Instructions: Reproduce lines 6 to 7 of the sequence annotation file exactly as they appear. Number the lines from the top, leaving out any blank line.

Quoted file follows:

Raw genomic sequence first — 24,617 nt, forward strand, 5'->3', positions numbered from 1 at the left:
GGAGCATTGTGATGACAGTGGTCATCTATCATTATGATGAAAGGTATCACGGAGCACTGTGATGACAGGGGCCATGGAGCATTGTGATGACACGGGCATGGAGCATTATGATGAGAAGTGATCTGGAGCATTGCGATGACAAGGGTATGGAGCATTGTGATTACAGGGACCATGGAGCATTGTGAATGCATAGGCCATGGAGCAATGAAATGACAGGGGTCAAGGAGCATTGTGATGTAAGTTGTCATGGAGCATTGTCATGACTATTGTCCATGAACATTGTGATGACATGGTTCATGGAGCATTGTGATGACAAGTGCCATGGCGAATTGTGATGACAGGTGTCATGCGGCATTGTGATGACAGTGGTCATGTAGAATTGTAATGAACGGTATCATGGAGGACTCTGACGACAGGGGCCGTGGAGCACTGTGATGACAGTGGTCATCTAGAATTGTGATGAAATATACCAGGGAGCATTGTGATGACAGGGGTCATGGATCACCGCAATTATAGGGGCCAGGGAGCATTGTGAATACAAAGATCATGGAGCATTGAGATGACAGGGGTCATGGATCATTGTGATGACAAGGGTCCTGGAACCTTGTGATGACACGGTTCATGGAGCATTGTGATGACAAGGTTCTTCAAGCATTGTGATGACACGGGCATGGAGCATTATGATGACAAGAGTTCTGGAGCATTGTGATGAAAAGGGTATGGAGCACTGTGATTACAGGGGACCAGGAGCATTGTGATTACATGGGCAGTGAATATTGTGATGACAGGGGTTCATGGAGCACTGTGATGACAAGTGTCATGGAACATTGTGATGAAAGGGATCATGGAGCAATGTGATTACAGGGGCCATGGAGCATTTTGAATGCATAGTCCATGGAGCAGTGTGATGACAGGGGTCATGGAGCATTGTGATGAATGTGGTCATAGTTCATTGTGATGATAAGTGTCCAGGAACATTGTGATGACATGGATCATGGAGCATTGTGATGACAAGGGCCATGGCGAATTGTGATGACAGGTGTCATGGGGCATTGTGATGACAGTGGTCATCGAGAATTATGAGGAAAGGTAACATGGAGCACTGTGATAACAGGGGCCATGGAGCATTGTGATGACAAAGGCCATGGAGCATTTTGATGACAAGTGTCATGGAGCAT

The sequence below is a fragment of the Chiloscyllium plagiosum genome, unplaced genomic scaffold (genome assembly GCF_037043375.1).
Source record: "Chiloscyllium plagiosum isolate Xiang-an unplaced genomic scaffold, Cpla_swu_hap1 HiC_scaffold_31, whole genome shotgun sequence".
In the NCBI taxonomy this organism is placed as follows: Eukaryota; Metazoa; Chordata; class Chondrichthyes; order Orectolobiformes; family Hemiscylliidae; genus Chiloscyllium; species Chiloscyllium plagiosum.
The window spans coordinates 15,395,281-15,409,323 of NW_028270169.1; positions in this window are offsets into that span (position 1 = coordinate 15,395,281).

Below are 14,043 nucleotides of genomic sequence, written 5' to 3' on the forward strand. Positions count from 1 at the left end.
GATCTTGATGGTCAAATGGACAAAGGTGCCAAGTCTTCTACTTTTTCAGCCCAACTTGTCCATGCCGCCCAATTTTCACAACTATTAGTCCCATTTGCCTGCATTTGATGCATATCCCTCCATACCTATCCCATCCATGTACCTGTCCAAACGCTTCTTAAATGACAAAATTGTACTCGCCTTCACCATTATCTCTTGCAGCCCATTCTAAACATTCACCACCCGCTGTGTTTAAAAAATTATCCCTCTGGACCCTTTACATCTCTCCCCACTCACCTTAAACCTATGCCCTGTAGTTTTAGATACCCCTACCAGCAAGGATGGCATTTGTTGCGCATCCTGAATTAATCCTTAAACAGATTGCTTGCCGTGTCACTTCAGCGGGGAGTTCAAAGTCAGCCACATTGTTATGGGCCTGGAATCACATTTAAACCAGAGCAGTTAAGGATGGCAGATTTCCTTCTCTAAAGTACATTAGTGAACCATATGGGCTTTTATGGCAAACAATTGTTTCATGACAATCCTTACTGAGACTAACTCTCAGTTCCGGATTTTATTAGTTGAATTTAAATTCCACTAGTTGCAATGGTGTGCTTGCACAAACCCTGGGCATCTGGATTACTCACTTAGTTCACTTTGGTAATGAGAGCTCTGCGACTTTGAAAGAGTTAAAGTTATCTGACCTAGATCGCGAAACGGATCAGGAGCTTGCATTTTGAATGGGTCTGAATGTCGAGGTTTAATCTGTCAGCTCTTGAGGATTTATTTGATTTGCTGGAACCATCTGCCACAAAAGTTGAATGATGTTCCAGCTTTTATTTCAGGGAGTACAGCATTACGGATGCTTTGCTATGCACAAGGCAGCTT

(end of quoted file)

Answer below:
The window spans coordinates 15,395,281-15,409,323 of NW_028270169.1; positions in this window are offsets into that span (position 1 = coordinate 15,395,281).

Below are 14,043 nucleotides of genomic sequence, written 5' to 3' on the forward strand. Positions count from 1 at the left end.